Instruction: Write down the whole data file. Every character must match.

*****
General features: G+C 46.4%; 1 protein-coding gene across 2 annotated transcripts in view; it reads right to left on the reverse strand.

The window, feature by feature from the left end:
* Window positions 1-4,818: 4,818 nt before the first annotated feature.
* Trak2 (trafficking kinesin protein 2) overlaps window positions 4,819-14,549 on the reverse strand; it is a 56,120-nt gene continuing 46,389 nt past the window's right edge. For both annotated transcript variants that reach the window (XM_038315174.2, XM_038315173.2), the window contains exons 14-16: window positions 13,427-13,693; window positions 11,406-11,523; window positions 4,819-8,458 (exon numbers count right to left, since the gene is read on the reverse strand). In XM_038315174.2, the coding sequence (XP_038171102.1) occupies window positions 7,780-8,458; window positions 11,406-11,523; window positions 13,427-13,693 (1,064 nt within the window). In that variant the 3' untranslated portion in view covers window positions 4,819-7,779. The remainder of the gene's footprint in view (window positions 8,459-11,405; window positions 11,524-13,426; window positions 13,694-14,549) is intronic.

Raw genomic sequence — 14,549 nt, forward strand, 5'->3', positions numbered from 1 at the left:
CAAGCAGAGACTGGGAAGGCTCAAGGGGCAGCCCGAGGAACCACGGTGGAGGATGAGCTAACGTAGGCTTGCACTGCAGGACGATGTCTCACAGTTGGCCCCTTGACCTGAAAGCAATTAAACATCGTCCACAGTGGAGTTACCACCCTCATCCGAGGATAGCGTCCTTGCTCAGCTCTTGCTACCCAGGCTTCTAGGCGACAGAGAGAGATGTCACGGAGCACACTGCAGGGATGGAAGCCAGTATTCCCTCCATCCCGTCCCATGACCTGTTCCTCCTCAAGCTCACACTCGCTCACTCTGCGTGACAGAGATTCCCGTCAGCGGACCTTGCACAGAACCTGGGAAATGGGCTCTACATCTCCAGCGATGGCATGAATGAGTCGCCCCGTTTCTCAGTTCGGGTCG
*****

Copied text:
General features: G+C 46.4%; 1 protein-coding gene across 2 annotated transcripts in view; it reads right to left on the reverse strand.

The window, feature by feature from the left end:
* Window positions 1-4,818: 4,818 nt before the first annotated feature.
* Trak2 (trafficking kinesin protein 2) overlaps window positions 4,819-14,549 on the reverse strand; it is a 56,120-nt gene continuing 46,389 nt past the window's right edge. For both annotated transcript variants that reach the window (XM_038315174.2, XM_038315173.2), the window contains exons 14-16: window positions 13,427-13,693; window positions 11,406-11,523; window positions 4,819-8,458 (exon numbers count right to left, since the gene is read on the reverse strand). In XM_038315174.2, the coding sequence (XP_038171102.1) occupies window positions 7,780-8,458; window positions 11,406-11,523; window positions 13,427-13,693 (1,064 nt within the window). In that variant the 3' untranslated portion in view covers window positions 4,819-7,779. The remainder of the gene's footprint in view (window positions 8,459-11,405; window positions 11,524-13,426; window positions 13,694-14,549) is intronic.

Raw genomic sequence — 14,549 nt, forward strand, 5'->3', positions numbered from 1 at the left:
CAAGCAGAGACTGGGAAGGCTCAAGGGGCAGCCCGAGGAACCACGGTGGAGGATGAGCTAACGTAGGCTTGCACTGCAGGACGATGTCTCACAGTTGGCCCCTTGACCTGAAAGCAATTAAACATCGTCCACAGTGGAGTTACCACCCTCATCCGAGGATAGCGTCCTTGCTCAGCTCTTGCTACCCAGGCTTCTAGGCGACAGAGAGAGATGTCACGGAGCACACTGCAGGGATGGAAGCCAGTATTCCCTCCATCCCGTCCCATGACCTGTTCCTCCTCAAGCTCACACTCGCTCACTCTGCGTGACAGAGATTCCCGTCAGCGGACCTTGCACAGAACCTGGGAAATGGGCTCTACATCTCCAGCGATGGCATGAATGAGTCGCCCCGTTTCTCAGTTCGGGTCG